Bluejay Mining discovered the “world’s purest ilmenite deposit” in Greenland

MINEX FORUM | April 13, 2017 | Views: 90

Aim-listed Bluejay Mining is set to declare the discovery of the “world’s purest ilmenite deposit” in Greenland. Ilmenite, a form of titanium-iron oxide, is the key ingredient in white paint. It is also increasingly used in 3D printers, said telegraph.co.uk.

Bluejay supposes that the resource at its Pituffik deposit contains 23.6 million tonnes at 8.8pc ilmenite. Moreover, it has only conducted studies on 17pc of the resource, suggesting that the deposit could be the biggest in the world.

“Demand is rising in all key markets – from North America to China – and our project has the potential to displace existing supplies because of its purity,” he said. Ilmenite prices have doubled in the last 12 months, Rod McIllree, managing director, added.

Bluejay plans to begin production next year, should the project pass a feasibility study. The company has the backing of the Greenland government, which has been looking at ways to tap the country’s mineral wealth and shore up its economy, which has been dependent on subsidies from Denmark for decades.

The Pituffik deposit lies in a remote part of northern Greenland near a US airbase. Supplies would have to be shipped in and out via sea. The operation will involve dredging the sand to extract the ilmenite, which has only recently become exposed to the elements because of climate change easing the ice cap.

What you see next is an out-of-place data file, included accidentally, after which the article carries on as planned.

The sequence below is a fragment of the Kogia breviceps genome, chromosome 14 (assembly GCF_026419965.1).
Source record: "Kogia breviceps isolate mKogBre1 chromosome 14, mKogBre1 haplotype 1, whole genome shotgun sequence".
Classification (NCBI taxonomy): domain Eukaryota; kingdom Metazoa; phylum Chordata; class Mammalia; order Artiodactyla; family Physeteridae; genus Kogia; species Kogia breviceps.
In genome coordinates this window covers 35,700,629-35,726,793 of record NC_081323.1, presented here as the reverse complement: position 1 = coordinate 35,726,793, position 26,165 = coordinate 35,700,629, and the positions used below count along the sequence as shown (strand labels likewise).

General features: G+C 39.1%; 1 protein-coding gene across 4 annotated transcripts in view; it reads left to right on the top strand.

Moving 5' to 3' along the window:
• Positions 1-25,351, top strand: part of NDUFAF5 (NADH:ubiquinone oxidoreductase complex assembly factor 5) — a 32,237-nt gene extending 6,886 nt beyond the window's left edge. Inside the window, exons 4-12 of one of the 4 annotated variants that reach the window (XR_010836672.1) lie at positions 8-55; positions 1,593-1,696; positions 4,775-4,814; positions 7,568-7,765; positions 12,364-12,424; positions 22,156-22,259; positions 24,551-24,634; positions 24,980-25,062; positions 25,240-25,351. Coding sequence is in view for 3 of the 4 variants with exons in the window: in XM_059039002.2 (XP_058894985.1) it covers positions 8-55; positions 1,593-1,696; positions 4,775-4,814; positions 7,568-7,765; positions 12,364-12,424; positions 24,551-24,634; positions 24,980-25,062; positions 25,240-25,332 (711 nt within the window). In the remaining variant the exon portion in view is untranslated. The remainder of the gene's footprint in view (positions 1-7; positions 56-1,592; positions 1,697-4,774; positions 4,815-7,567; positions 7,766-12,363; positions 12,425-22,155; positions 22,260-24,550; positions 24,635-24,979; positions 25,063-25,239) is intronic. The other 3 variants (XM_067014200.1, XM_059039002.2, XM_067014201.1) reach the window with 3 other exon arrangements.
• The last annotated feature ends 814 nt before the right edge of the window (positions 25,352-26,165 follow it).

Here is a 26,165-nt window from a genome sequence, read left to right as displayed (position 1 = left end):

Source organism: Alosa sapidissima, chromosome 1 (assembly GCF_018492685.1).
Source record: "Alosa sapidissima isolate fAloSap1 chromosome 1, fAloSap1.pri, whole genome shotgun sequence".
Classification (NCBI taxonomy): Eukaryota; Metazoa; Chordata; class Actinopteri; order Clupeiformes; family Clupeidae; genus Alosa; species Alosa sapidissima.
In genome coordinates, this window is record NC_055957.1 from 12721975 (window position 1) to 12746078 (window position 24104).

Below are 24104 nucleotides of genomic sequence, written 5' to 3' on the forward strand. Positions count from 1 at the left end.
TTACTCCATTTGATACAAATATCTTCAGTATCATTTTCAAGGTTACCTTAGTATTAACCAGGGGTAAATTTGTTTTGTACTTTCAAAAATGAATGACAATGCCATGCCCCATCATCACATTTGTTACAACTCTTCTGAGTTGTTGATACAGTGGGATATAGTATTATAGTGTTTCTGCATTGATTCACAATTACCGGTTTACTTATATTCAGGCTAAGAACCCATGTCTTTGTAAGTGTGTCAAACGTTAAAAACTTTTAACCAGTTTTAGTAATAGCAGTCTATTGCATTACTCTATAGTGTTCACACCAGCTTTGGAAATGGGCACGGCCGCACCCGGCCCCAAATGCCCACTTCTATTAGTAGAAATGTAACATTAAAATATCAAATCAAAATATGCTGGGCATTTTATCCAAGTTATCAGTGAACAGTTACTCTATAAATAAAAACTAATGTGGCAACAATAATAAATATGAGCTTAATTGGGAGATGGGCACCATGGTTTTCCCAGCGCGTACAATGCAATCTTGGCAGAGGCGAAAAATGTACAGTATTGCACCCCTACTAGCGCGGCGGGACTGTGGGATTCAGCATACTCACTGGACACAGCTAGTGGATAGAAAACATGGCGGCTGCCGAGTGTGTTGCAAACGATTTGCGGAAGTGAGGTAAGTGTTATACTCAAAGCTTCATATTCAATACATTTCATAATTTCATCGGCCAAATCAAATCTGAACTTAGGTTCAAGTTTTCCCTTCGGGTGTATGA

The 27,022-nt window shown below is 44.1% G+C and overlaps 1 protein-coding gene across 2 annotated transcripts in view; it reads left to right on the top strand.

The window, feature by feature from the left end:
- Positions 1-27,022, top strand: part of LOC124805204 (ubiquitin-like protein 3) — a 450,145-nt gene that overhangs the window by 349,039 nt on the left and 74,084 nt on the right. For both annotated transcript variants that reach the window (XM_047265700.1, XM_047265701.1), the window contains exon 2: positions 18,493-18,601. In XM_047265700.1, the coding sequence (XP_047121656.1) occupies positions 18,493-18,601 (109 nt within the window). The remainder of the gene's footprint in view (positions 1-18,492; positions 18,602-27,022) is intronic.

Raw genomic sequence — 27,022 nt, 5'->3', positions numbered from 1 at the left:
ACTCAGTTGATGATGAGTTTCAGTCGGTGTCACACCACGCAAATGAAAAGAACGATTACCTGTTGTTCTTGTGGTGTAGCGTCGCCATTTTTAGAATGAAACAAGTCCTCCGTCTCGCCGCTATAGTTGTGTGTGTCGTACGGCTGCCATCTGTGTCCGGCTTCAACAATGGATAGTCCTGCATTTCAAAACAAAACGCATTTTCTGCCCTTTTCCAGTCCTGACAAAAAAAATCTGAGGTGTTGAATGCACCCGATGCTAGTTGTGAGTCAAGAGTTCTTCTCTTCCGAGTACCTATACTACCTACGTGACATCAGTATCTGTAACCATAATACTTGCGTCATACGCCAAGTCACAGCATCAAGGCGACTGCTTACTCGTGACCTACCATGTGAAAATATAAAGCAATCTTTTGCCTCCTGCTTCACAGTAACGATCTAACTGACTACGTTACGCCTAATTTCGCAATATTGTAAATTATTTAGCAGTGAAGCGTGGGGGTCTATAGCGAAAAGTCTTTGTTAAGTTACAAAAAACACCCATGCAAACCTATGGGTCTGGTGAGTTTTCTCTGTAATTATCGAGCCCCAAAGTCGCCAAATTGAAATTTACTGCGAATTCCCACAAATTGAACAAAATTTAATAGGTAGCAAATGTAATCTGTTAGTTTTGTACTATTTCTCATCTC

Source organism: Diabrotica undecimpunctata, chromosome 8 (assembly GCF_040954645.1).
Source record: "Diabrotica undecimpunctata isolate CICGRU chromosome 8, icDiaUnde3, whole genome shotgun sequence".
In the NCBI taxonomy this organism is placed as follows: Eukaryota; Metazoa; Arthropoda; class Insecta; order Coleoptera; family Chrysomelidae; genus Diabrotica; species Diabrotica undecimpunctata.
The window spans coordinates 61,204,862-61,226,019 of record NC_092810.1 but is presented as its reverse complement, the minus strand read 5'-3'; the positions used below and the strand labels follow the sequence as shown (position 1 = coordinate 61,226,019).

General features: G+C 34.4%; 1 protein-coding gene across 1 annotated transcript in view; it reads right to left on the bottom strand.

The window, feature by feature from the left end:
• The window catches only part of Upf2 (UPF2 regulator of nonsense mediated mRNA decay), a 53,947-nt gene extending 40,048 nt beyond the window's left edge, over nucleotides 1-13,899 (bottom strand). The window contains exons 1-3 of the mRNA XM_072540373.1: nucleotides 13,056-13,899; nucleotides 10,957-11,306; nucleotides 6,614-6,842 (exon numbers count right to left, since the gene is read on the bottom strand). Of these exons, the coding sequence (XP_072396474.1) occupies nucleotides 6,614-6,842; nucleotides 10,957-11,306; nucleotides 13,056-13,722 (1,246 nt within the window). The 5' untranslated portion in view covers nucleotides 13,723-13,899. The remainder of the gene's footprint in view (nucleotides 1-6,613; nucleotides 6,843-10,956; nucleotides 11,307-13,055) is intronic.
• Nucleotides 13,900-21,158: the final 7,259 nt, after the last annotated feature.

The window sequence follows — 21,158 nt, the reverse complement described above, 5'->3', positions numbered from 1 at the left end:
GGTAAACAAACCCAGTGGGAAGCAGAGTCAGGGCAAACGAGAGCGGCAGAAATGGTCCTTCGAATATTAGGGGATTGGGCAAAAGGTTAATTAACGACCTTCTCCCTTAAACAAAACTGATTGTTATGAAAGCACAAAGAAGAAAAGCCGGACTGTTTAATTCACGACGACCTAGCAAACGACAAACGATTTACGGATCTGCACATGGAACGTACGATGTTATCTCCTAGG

Mr McIllree said that the deposit’s high grade meant that the company would need to shift fewer tonnes than rivals. “We don’t need large infrastructure – this will be a low volume mining operation to produce a high-value product,” he said, adding that he was confident it would not create “any concern” for environmental regulators.

China is the world’s biggest producer of ilmenite, with sizeable deposits also found in India, Mozambique and Norway.

Bluejay Mining, previously known as FinnAust, also has the option to develop a lead-zinc-silver asset and a nickel-copper deposit in Greenland.

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